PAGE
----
April 6, 2011

Update: Proving my point on Stephen Harper

Stephen Harper.
I'm still reveling in the thrill of getting mentioned in Hot Air by Ed Morrissey.  In response to his painting the conservative party as center-left I drew a distinction between conservatives and the conservative party in Canada as opposed to the general electorate:
The conservative party of Canada is far less of a center-left party than you suggest. While it is not currently conservative in the sense of American conservatism, it’s still a center-right party. The way it governs is affected by the country as a whole. The conservative government is hampered by decades of liberalism and socialism, so moving the country back to the right will take considerable time. The country fears conservatives as being radicals and Prime Minister Harper has had to temper his lower taxes, stronger national defense, pro-business views to suit what is still a center-left country that is slowly testing the waters with a conservative government (three elections later).

Harper’s prudence isn’t as exciting as Reagan or Thatcher in a full on charge to the right, but it’s the smartest approach in a country ready to run back to the liberals at what it regards as the slightest hint of radical conservatism. If we are to get to a center-right nation, we unfortunately have to do it slowly.

Other than that, glad as always that you are paying attention to what’s going on up here.

I'm quoting myself now. Not good. In any case, a Maclean's Magazine article out today has this to say about the vote-rich battleground province of Ontario;
Conservatives hoping for a breakthrough in “Battleground Ontario” are once again running up against suspicion of Stephen Harper, a survey done for Maclean’s and 680 News indicates.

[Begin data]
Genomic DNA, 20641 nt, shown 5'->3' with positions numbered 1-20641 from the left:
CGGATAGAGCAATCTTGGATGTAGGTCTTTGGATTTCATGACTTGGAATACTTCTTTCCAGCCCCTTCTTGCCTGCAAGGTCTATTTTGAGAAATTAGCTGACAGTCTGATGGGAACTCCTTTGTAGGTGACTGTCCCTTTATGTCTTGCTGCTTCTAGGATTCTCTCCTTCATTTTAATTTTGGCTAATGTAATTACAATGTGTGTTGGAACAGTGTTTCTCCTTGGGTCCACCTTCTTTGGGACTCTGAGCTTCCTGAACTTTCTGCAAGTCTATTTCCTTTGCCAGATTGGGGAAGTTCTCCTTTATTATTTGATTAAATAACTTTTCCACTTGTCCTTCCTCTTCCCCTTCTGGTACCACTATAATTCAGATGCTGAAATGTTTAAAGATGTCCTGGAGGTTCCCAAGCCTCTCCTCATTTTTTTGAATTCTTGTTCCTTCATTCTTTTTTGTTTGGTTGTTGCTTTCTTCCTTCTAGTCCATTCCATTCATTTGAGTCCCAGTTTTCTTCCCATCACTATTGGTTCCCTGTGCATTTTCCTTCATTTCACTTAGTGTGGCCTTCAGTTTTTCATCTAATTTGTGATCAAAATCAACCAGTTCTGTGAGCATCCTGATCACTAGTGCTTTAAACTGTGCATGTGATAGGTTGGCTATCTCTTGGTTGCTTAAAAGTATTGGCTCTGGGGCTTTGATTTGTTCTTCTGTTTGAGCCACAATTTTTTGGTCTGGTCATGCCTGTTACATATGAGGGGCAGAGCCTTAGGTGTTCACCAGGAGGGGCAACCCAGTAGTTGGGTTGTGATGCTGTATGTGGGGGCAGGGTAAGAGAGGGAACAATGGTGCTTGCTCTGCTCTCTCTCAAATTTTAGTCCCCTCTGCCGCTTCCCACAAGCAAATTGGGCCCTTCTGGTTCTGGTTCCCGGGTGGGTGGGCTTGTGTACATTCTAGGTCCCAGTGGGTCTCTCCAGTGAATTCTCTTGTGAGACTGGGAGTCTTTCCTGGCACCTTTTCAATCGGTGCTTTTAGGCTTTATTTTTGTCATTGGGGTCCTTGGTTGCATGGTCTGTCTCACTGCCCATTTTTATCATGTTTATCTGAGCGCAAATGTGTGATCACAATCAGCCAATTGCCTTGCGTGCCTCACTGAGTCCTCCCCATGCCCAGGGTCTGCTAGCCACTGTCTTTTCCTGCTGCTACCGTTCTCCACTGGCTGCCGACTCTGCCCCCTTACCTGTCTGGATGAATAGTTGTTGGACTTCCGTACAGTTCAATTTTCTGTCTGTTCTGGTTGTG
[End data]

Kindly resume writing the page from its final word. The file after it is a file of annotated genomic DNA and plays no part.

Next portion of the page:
When asked how they would vote if the election were held today, 37 per cent of respondents on Innovative Research Group’s Canada 20/20 panel said they would cast ballots for the Conservatives, while 33 per cent indicated they would vote Liberal. NDP support stood at 14 per cent, while the Greens scored nine per cent.

The spread between the two front-running parties is well below that shown at the beginning of the campaign, when polls suggested Conservative support in Ontario was running as high as 47 per cent and Grit support around 33 per cent. Those early results led to speculation of a Conservative majority, as southwestern Ontario and the heavily populated areas around Toronto are home to a slew of hotly contested ridings that could tilt the outcome of the election.

Unfortunately for the Tories, the recent findings suggest Ontarians still have reservations about both Harper and the party.
I think that bears out my point - Harper has to tread very carefully because of the potential backlash from a liberal leaning, vote rich province.  That said, while expected the polls to tighten, particularly in Ontario, this is a bigger and faster swing than I would have expected and I think the poll may be overstating the swing at this point.  In other words, the poll could very well be an outlier.

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